In Heritage,HMO Workshops,Intangible Heritage,Interviews,Life with Heritage,Management
Training the future of Business in Heritage Management
We talk so easily about ‘global business’ these days that it is easy for us to forget that all business is a social activity that takes place somewhere. Executives and managers who know something beyond the surface facts of the ‘somewhere’ in which they conduct business have an advantage: they know the social context in which they are operating. In the Bentley MBA programme, our emphasis on understanding social context has led us to some locations that do not immediately spring to mind when one thinks about business today. After all, what does an ancient Greek ritual procession have to do with someone wanting to transact business in Greece? Perhaps not much directly, but understanding how that procession reflects the components of society deemed important can alert an executive to pay attention to those social components today. Understanding how the procession connected communities underscores the networks that are activated now. Realising that the past is part of the present community’s composition heightens sensitivity to relationships that can make business move more easily … or that can stall the best intentions.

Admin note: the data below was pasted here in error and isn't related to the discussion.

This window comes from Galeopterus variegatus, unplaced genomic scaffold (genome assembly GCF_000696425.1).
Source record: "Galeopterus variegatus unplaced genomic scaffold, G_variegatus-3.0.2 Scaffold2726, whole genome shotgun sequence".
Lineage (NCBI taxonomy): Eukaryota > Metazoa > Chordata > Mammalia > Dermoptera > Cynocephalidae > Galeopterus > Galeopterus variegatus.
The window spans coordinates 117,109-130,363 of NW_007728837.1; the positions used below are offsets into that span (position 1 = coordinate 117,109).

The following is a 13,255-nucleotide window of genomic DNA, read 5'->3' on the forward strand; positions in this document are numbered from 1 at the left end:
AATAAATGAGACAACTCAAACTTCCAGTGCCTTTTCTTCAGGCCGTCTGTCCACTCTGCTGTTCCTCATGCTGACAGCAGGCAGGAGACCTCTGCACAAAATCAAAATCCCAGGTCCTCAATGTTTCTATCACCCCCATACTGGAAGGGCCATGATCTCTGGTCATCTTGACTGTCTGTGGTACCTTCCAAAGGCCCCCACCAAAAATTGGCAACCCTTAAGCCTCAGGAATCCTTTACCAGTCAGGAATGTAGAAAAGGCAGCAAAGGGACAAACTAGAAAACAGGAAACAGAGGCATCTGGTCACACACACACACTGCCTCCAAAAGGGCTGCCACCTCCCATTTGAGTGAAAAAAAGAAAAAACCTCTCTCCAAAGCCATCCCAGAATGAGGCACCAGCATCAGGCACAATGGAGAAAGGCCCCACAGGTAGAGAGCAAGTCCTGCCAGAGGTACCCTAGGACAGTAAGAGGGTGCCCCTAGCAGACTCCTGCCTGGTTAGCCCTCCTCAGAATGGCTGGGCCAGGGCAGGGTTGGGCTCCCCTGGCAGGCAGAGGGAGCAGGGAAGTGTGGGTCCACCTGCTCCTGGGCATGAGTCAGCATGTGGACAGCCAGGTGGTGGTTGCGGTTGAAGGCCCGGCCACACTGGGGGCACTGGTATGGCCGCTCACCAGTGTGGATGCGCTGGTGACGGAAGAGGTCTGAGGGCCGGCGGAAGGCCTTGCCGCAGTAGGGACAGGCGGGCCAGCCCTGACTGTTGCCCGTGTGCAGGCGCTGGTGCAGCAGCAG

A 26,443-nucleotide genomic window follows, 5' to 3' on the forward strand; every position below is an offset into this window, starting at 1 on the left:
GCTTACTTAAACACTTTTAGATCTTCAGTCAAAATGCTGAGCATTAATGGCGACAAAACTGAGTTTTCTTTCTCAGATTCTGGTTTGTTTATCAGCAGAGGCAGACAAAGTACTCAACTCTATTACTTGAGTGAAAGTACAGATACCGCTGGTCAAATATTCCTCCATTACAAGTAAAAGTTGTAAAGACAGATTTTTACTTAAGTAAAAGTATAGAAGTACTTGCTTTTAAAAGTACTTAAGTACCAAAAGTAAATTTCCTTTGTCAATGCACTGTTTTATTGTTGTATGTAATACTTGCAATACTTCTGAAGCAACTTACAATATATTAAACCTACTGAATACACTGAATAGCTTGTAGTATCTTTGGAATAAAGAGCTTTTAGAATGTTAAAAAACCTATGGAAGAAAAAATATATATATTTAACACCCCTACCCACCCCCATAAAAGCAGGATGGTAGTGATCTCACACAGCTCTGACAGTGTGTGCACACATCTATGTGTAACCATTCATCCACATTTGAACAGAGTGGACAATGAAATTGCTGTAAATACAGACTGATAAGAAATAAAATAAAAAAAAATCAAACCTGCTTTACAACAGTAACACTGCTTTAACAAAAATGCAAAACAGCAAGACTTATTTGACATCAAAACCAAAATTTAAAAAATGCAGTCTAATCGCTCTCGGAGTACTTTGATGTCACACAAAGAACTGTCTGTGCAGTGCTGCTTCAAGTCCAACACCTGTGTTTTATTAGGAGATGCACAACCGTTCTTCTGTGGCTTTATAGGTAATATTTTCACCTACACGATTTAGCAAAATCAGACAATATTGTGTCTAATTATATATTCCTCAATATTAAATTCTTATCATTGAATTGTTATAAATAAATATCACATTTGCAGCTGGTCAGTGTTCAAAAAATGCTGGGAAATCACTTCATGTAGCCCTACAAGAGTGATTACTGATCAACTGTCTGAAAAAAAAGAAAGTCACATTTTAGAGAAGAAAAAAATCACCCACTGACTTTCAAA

Bentley students in the thick of it! Thinking of the role of Heritage in Business and the role of Business in Heritage.
So we at Bentley were thrilled to be able to work with the Heritage Management Organization, an organisation that understands the place heritage has in today’s world. Dr. Girtzi, who guided us in role-playing and in imagining a colourful past, was outstanding in her ability to motivate some occasionally skeptical MBA students. HMO staff led spirited discussions on the connections between heritage and business–what only seems old, but is ever-present, and what we tend to consider ever-new, but is really based on good old human relations. Our students, who average around 8 years of work experience and who come from 19 different countries, were energised and excited by this different way of looking at the world. We are grateful for the Initiative’s help and look forward to working with them in the near future.
David Schwarzkopf and Marcus Aurelius in ancient Eleusis
David Schwarzkopf is Associate Professor, Accountancy, Bentley University and Visiting Professor, Reykjavik University. He has studied at Harvard, Bentley, Connecticut and the Jennedy School of Government. David is the current director of the MBA Programme at Bentley.